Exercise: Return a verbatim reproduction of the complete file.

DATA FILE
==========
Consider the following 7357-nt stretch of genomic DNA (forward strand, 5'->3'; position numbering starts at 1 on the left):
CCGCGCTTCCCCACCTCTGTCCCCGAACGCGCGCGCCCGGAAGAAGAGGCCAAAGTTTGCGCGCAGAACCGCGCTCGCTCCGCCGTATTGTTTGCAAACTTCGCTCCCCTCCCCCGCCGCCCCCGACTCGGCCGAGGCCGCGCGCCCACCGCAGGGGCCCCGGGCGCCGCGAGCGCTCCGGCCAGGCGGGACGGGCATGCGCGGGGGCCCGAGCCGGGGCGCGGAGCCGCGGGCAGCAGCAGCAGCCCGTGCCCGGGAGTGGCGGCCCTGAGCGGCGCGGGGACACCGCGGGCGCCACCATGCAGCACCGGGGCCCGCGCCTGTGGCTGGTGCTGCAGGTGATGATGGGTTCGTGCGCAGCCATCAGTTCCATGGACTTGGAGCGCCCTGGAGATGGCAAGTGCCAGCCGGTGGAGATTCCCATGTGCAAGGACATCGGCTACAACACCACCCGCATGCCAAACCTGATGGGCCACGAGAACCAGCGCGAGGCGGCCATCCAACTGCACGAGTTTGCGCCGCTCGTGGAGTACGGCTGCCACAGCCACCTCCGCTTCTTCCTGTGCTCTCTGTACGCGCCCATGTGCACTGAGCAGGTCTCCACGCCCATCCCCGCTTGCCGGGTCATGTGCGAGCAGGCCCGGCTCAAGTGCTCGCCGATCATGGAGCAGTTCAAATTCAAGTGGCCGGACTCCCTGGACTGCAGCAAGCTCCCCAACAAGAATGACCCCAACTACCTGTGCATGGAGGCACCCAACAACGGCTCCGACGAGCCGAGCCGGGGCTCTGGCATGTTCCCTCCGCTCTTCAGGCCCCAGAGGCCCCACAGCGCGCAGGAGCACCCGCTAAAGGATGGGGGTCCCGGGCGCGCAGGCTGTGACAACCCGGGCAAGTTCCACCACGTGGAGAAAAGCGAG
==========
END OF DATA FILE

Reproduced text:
Consider the following 7357-nt stretch of genomic DNA (forward strand, 5'->3'; position numbering starts at 1 on the left):
CCGCGCTTCCCCACCTCTGTCCCCGAACGCGCGCGCCCGGAAGAAGAGGCCAAAGTTTGCGCGCAGAACCGCGCTCGCTCCGCCGTATTGTTTGCAAACTTCGCTCCCCTCCCCCGCCGCCCCCGACTCGGCCGAGGCCGCGCGCCCACCGCAGGGGCCCCGGGCGCCGCGAGCGCTCCGGCCAGGCGGGACGGGCATGCGCGGGGGCCCGAGCCGGGGCGCGGAGCCGCGGGCAGCAGCAGCAGCCCGTGCCCGGGAGTGGCGGCCCTGAGCGGCGCGGGGACACCGCGGGCGCCACCATGCAGCACCGGGGCCCGCGCCTGTGGCTGGTGCTGCAGGTGATGATGGGTTCGTGCGCAGCCATCAGTTCCATGGACTTGGAGCGCCCTGGAGATGGCAAGTGCCAGCCGGTGGAGATTCCCATGTGCAAGGACATCGGCTACAACACCACCCGCATGCCAAACCTGATGGGCCACGAGAACCAGCGCGAGGCGGCCATCCAACTGCACGAGTTTGCGCCGCTCGTGGAGTACGGCTGCCACAGCCACCTCCGCTTCTTCCTGTGCTCTCTGTACGCGCCCATGTGCACTGAGCAGGTCTCCACGCCCATCCCCGCTTGCCGGGTCATGTGCGAGCAGGCCCGGCTCAAGTGCTCGCCGATCATGGAGCAGTTCAAATTCAAGTGGCCGGACTCCCTGGACTGCAGCAAGCTCCCCAACAAGAATGACCCCAACTACCTGTGCATGGAGGCACCCAACAACGGCTCCGACGAGCCGAGCCGGGGCTCTGGCATGTTCCCTCCGCTCTTCAGGCCCCAGAGGCCCCACAGCGCGCAGGAGCACCCGCTAAAGGATGGGGGTCCCGGGCGCGCAGGCTGTGACAACCCGGGCAAGTTCCACCACGTGGAGAAAAGCGAG